Millions of atheist scientists and other rational freethinkers know full well, through the application of unbiased commonsense and the results of millions of complex experiments and the calculations of astute experimental and theoretical physicists, that we humans inhabit a tiny part of what is a vast godless universe of immense age; and that we have good reason to infer that gods exist nowhere but in the imaginations, stories and lies of faith-driven men.

So how can bible-believers seriously defend their ever-shrinking part of the world against the supreme logic produced by elite scientists when there is no case to answer? Why are there faith-believers at all?

A principal reason is that once the fictions of faith get into people’s heads it is difficult to be rid of them. Indoctrinated when young, they indoctrinate the young of their own and of others, and the cycle of merciless irrationality continues.

These dogmatic bigots never let go—and that is because they never listen, their minds are already made up, and they are incapable of understanding and absorbing new knowledge no matter how thoroughly well-tested and proven the latter may be.

Only freethinkers and scientists see the universe clearly and correctly for its materiality and man’s place in it as an evolutionary accident but a marvel nonetheless.

Religionists sink inside the mental quagmire and nightmare of their own making for it is philosophically incontestable, when the evidence is well presented and the listener has a high enough level of intelligence and freedom of thought, that gods exist nowhere but inside people’s heads—and that is that.
Terence Meaden. 27 August 2008. Planet Atheism/ Enlightened Observer

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Replies to This Discussion

I'll agree that I wrote too speedily, in my last paragraph above, in using the word 'intelligence' when I was referring to those having a nonthinking sheep-followers mentality but instead meant, as I did say, 'freedom of thought' from dogmatic bigotry or mindlessness.

But tell me what you mean when you write of claimed 'assertions that are clearly metaphysical'.
You certainly are a self-congratulatory bunch. You seem to care much more about your atheism than anyone else does. Many of you spend hours on your blogs patting each other on the back. Very strange--- a special interest group whose sole purpose is to mock theists. And it is interesting that you deride Christian principles yet smuggle their values into your ethical systems. Men who have integrity and humility will walk the walk rather than talk the talk.
You stated that we inhabit only a tiny part of the universe, and have good reason to infer gods exist nowhere. Later you state: "Only freethinkers and scientists see the universe clearly and correctly for its materiality and man’s place in it as an evolutionary accident but a marvel nonetheless.". Since we do see and understand such an infinitesimal part of the universe, your statements are similar to that old story that says no two snowflakes are alike. No one has seen every snowflake, or even a significant fraction of them, in order to verify that statement. You clearly must have some axiological standpoint from which you make the assertion that the universe is a marvel. Whence the metaphysics. As good scientists we are obligated to stick to the facts.
Your point about metaphysics has not been clarified; the word 'axiological' is not in my dictionary. And are you saying that we cannot marvel at the known factual wonders of the universe as discovered by cosmologists and astronomers?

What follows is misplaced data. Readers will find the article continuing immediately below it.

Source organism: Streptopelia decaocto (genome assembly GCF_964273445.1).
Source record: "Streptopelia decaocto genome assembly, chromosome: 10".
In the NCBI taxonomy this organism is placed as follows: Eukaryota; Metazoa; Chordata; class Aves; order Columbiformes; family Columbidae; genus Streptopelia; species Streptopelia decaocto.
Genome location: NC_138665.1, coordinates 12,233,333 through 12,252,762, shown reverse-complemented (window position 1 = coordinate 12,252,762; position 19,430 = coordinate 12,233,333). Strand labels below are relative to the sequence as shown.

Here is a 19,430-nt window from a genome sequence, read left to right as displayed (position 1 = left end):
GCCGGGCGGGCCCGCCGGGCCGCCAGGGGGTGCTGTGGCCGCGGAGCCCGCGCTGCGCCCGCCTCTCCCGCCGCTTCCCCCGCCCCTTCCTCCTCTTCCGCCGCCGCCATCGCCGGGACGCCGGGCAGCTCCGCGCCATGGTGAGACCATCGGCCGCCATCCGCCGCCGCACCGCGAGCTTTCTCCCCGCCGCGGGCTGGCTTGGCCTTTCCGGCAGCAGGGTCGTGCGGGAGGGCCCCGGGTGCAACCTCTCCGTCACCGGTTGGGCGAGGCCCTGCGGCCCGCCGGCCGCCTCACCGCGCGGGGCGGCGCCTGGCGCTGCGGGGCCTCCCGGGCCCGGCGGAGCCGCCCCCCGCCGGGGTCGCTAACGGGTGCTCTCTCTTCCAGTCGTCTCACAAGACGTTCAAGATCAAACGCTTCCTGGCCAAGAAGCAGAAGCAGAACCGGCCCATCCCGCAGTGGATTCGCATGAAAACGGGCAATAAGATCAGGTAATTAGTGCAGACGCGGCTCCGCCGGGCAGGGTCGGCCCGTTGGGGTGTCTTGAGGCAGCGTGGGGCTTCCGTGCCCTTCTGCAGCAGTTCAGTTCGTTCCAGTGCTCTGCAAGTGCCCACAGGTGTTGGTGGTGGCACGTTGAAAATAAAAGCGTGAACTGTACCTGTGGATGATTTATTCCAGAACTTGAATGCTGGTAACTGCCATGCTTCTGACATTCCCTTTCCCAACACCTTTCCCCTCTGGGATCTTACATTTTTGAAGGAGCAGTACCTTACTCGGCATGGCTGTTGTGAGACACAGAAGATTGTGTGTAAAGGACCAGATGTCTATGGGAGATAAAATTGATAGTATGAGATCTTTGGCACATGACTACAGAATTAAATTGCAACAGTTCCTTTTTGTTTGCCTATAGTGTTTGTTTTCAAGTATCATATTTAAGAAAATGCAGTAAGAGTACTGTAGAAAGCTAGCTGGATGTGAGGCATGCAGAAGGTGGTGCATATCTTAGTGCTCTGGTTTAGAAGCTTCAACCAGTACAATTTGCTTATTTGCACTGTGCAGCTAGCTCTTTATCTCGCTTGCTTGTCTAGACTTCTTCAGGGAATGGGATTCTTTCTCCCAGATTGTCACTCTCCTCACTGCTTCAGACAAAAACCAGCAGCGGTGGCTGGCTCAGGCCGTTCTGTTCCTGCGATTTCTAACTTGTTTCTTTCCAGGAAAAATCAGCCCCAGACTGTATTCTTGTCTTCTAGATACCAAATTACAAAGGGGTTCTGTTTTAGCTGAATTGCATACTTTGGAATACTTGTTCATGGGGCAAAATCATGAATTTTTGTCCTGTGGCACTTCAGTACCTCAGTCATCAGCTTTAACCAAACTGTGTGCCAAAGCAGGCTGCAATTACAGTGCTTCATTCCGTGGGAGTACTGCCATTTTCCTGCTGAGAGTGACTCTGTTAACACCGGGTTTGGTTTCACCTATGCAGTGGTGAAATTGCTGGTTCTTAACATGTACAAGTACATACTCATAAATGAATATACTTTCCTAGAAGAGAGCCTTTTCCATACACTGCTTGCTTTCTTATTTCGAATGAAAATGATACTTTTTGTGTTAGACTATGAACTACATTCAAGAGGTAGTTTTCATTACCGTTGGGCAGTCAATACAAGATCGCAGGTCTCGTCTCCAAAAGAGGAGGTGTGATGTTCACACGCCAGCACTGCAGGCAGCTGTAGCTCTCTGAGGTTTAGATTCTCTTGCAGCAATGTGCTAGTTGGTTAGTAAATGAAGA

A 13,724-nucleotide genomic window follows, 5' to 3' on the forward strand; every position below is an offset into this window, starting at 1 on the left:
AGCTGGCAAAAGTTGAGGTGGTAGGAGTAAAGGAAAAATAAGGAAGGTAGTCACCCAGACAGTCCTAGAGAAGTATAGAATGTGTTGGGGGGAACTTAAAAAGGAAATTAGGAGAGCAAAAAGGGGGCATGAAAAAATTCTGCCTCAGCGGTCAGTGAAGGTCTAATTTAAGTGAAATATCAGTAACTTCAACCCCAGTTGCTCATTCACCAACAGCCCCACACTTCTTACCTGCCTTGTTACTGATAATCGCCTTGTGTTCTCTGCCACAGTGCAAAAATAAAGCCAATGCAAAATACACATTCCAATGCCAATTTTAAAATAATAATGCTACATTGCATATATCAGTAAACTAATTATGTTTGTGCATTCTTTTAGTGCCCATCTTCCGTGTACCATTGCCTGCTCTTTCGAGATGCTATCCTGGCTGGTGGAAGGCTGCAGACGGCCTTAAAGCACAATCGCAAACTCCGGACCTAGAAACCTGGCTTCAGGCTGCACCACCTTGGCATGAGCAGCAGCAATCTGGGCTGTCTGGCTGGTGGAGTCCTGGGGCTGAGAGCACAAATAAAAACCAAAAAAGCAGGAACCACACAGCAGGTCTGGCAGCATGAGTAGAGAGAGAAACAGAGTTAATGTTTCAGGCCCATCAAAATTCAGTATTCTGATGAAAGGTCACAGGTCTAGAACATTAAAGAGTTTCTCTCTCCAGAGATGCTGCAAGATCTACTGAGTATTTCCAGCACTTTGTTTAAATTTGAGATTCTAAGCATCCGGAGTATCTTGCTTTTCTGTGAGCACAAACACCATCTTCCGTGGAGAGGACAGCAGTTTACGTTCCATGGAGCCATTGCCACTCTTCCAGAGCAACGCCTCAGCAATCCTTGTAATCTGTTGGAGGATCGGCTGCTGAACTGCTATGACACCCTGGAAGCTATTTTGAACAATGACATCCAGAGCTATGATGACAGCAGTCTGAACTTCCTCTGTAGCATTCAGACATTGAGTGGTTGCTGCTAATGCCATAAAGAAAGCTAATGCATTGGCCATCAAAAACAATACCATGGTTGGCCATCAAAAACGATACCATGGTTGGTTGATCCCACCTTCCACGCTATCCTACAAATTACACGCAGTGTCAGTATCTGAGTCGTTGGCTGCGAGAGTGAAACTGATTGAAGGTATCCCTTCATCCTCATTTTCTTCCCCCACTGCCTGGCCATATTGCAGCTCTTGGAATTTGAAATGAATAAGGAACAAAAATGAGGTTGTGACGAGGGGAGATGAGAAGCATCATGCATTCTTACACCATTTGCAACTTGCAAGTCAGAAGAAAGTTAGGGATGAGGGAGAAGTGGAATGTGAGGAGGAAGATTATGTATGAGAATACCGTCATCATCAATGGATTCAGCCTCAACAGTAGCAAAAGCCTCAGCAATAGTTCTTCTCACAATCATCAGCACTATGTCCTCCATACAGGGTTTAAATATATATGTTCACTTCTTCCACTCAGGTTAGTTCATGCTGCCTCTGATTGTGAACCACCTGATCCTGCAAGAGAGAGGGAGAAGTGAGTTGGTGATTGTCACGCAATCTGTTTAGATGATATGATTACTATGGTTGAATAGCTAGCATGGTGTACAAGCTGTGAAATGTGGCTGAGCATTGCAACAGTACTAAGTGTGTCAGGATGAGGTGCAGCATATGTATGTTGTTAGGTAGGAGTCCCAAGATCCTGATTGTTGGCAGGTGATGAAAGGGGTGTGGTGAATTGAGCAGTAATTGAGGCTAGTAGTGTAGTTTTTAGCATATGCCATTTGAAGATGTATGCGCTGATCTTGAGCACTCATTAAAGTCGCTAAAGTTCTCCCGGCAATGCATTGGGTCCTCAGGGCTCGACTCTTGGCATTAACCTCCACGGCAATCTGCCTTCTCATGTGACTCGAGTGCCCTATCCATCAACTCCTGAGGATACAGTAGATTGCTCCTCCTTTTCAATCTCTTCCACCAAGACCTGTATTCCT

To marvel and to wonder are both inherently axiological processes. Axiology is, of course, a branch of metaphysics. Facts do not inspire marvel or wonder; they simply are. Man generates wonder and marvel to color his observations. There is nothing wrong with this, and indeed it helps give joy to our existence. And joy is axiologically rooted.... I learned decades ago to stop fighting the fight against things metaphysical: one cannot combat metaphysics without doing metaphysics. To be human is to be metaphysical: it is part of our nature to wonder and to marvel and to push the envelope of our knowledge. That is a fact, sir, and I am sticking to it.

I love that you are able to describe your experience with life-long atheism. It's inspiring to me that not everyone in our society has been raised in religion, and it gives lie to the arguments that many people have, that they have to raise their kids in religion in order for them to have character. Some day, "god-willing" (!), most people will have that experience.

Since a lot of people moved from theism to atheism, it's really helpful to have your point of view.

(I think that I still have some PTSD from my long-past Baptist history).

I do think that many people live with their faith as their 'operating system' - information and experience all being processed by their faith. Giving up faith could mean going from mental Windows95 to Vista - a whole new operating system. (In some cases from DOS 1.0 to Vista). I agree with you that atheism isn't a system of thought, but maybe it is a 'system' of vision? Im not sure what Im saying here.

Thanks for posting.

I may have been in christian schools, and may have went to church.
I look back upon the years that have gone by and feel I was always aware there are no personal gods.

It's only been the past months that I have openly said it to myself and all those concerned.

Instead of wondering about life, I am now in wonder of life.
Without casting my faults and successes on some other force, I am more aware of what I am and what I can do. I'm typing this because I wanted to comment on this brief life story you mentioned. I wasn't sure what I wanted to say but felt I did want to say something.

I have not meet every minister in the world, however every one I have met had hypocritical ways.It only took time to see an event in which he or she shunned something there are suppose to embrace because of their faith.

I watched a debate that occurred after Christopher Hitchens's book God is not great was published:It was between himself and Al Sharpton.
Throughout the segment Mr.Sharpton argues that without god,who says what it is good or bad.Surely the books of religions are not the best guides for what is good and what is bad.
Every religious book I know of permits slavery,murder,and rape in some form.
Isn't it obvious to any human, who can support themselves, to realize these acts are wrong no matter what the situation?

I feel and fear the biggest reason to resistance of new and unwanted knowledge is; the false idea that it will require too much time and little reward to understand.
My wife went to church today and we haven't had more than a 5 minute discussion about religion since my openness began.
The potential for eternal paradise,to see family and friends once again,to believe we aren't randomly here:All reasons most people of faith want to hold onto tightly.